The Di Brunos’ Growing Empire

Two decades after taking over the family cheese shop on 9th Street, cousins Bill and Emilio Mignucci have turned Di Bruno Bros. into a $20 million foodie empire. For their next trick: saving the Italian market

JUST ABOUT every Saturday morning, Emilio Mignucci gets up early and drives from his house in Havertown (where he moved when he had kids) to 9th Street to open the original Di Bruno’s store for its busiest day of the week. After pulling the various cheeses out of the ancient refrigerated walk-in, stacking the pepperoni, he’ll unlock the doors at 8 a.m. and work behind the counter in a black polo shirt monogrammed with the Di Bruno’s logo, jostling for space with whichever of the 12 employees are on that day, bantering with customers, offering samples — trying to keep the spirit of Danny and Joe Di Bruno alive.

It is late morning on a recent frigid, snowbound Saturday when Emilio slips a plaid tam over his closely cropped pate, dons a bright red yacht-racing-team jacket he’d purchased in Spain, and heads out onto 9th Street. On the sidewalk, he surveys an Italian Market that is both little changed and radically transformed from the place where Danny and Joe struck a beachhead in 1939.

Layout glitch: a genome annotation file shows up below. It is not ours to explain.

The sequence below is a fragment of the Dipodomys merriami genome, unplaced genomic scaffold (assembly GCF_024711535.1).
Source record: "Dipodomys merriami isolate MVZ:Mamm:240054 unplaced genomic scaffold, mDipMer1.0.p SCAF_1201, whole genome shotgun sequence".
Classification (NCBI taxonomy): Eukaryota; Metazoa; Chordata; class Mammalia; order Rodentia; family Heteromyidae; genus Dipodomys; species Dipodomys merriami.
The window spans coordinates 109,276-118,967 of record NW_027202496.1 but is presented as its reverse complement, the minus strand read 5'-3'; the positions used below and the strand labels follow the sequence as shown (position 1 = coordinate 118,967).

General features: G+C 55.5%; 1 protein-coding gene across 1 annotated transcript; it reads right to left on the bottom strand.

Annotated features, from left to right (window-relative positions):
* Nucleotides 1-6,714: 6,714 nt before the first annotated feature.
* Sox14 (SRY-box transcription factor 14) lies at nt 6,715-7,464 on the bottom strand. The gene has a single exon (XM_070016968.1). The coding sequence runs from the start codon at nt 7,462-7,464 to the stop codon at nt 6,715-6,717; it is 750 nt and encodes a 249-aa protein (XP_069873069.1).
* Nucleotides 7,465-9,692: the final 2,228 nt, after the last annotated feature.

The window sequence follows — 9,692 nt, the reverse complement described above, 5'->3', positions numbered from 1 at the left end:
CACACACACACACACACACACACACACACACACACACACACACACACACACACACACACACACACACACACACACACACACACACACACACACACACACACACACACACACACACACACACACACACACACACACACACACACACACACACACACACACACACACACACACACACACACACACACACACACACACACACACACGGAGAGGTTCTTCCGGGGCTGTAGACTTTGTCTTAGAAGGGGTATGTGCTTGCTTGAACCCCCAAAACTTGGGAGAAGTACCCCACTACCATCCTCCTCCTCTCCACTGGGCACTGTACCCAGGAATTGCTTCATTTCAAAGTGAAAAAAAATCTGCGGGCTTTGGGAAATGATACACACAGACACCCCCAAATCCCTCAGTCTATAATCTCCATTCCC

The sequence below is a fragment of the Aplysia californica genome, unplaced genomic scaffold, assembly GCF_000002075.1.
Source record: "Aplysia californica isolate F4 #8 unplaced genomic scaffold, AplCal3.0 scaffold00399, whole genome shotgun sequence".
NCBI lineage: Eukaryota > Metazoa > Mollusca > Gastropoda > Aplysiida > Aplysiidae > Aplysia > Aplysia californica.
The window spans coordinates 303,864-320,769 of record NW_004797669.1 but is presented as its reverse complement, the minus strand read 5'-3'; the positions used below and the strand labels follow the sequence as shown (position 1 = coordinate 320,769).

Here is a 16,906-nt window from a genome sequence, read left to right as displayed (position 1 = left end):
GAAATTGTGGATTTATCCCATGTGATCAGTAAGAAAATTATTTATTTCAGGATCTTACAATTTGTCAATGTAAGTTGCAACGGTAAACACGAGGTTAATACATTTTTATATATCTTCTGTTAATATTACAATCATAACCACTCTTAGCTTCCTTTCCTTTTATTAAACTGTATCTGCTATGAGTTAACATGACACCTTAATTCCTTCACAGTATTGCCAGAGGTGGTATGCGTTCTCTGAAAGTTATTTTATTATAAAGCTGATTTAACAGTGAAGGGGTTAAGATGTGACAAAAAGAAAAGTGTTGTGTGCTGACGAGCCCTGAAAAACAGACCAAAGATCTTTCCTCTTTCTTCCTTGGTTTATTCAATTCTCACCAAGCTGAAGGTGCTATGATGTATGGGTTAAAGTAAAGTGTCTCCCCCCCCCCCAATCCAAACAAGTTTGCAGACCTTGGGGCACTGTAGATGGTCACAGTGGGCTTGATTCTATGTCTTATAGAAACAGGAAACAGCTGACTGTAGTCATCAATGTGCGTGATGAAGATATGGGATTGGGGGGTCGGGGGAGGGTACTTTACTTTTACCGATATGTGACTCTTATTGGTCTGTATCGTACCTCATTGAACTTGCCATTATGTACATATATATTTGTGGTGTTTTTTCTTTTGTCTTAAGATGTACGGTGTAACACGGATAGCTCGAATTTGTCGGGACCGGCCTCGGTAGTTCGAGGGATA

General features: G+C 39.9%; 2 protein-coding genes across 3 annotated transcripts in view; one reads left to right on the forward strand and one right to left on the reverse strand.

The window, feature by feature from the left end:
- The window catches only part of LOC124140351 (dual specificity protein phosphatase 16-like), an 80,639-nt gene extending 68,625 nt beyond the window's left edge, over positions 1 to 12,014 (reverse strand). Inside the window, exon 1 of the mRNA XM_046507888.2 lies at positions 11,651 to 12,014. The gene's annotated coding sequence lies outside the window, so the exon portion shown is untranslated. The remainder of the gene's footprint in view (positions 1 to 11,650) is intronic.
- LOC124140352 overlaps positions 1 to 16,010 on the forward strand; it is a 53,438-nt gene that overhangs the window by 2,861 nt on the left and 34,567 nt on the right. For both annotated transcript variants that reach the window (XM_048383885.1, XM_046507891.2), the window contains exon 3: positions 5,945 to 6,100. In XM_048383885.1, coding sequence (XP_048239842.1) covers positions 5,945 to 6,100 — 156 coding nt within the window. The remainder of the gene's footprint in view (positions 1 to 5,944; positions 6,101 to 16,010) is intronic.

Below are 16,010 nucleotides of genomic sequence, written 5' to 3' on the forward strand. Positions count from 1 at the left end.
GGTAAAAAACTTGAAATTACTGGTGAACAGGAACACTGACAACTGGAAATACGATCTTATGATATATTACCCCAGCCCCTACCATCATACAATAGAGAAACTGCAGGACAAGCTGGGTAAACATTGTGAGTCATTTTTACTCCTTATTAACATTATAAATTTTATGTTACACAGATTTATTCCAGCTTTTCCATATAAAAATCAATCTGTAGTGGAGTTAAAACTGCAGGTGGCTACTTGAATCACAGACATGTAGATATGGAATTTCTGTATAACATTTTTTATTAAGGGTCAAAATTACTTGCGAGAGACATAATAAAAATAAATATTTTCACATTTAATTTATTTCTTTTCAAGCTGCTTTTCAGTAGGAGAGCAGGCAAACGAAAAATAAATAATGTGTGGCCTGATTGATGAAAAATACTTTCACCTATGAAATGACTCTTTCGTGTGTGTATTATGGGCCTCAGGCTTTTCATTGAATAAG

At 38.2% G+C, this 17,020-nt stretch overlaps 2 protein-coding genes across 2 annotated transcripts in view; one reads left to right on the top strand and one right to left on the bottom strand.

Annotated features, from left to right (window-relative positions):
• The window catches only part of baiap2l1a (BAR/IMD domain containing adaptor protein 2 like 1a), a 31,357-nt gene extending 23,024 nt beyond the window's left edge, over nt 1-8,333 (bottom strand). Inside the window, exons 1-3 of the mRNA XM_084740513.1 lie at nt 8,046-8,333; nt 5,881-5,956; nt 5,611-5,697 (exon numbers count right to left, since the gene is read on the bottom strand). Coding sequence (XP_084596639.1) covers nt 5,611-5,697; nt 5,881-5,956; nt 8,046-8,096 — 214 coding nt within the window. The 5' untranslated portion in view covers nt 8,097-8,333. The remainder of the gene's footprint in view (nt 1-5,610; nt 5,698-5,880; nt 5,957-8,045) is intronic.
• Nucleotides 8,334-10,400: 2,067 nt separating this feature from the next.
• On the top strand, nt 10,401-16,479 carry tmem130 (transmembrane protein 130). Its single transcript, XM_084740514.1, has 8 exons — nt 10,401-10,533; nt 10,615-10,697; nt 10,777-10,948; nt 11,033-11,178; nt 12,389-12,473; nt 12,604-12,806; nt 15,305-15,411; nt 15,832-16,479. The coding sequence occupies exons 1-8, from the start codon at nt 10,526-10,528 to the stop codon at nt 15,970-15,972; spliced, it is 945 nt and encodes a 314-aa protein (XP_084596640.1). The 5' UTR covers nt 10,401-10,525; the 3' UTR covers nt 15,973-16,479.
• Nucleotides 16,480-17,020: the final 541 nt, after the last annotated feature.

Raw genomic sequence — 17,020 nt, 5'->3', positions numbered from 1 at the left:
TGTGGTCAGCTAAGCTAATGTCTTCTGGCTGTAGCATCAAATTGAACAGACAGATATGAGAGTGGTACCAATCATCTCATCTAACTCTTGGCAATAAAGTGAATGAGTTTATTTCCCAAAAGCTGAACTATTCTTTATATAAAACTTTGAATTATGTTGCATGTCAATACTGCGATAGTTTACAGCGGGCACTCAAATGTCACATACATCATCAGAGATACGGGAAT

To leave Di Bruno’s Chestnut Street store, or, more fittingly, their sleek, white-tiled shop in the high-tech and über-green Comcast Center — the oh-so-of-the-moment symbol of Philadelphia’s potential as a spiffy, modern city — and travel the two miles to the original store on 9th Street is like entering a time warp. Down here in the Italian Market, it might as well still be the dingy and depressed mid-’70s, when Sylvester Stallone ran down the street as Rocky, past the stacked produce and the street vendors, who, then as now, are warmed by the smoky, gritty heat of a flaming 50-gallon drum, burning bright amidst heaps of trash. Here, Frank Rizzo still presides, symbolically at least, confidently glaring from a three-story mural that covers the side of a building. This everyday eccentricity and unashamed shabbiness, this soles-of-the-shoes authenticity, helps make the market one of the few places in the city that is both ogled by tourists and patronized by locals.

The painted Rizzo looks south, over the canopies covering sidewalks squeezed with merchandise — tomatoes to toothbrushes — across the tattered awnings that protect the open-air stands, off toward Washington Avenue, where an empty lot about the size of a city block has been purchased by a New York developer. The project evokes the promise of a Big Apple-quality revitalization to some, and the specter of a yuppie and chain-store invasion to others. In that part of 9th Street, if you had a Rizzo’s-eye view, you could see the bodegas and taquerias that have filled up most of the storefronts north of the cheesesteak mecca that is the corner of Pat’s and Geno’s. It is this Spanish-speaking strip that prompts cab drivers to correct your destination request: You mean the Mexican Market; it ain’t the Italian Market anymore. A few decades ago, it would’ve been a crack about the Asians taking over.

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  • john

    the “ITALIAN MARKET” was never called the italian market by the residents there (30′s
    40′s) where i was born and raised(ST.Pauls school) IT WAS CALLED 9 street
    cheers
    john 81yearsold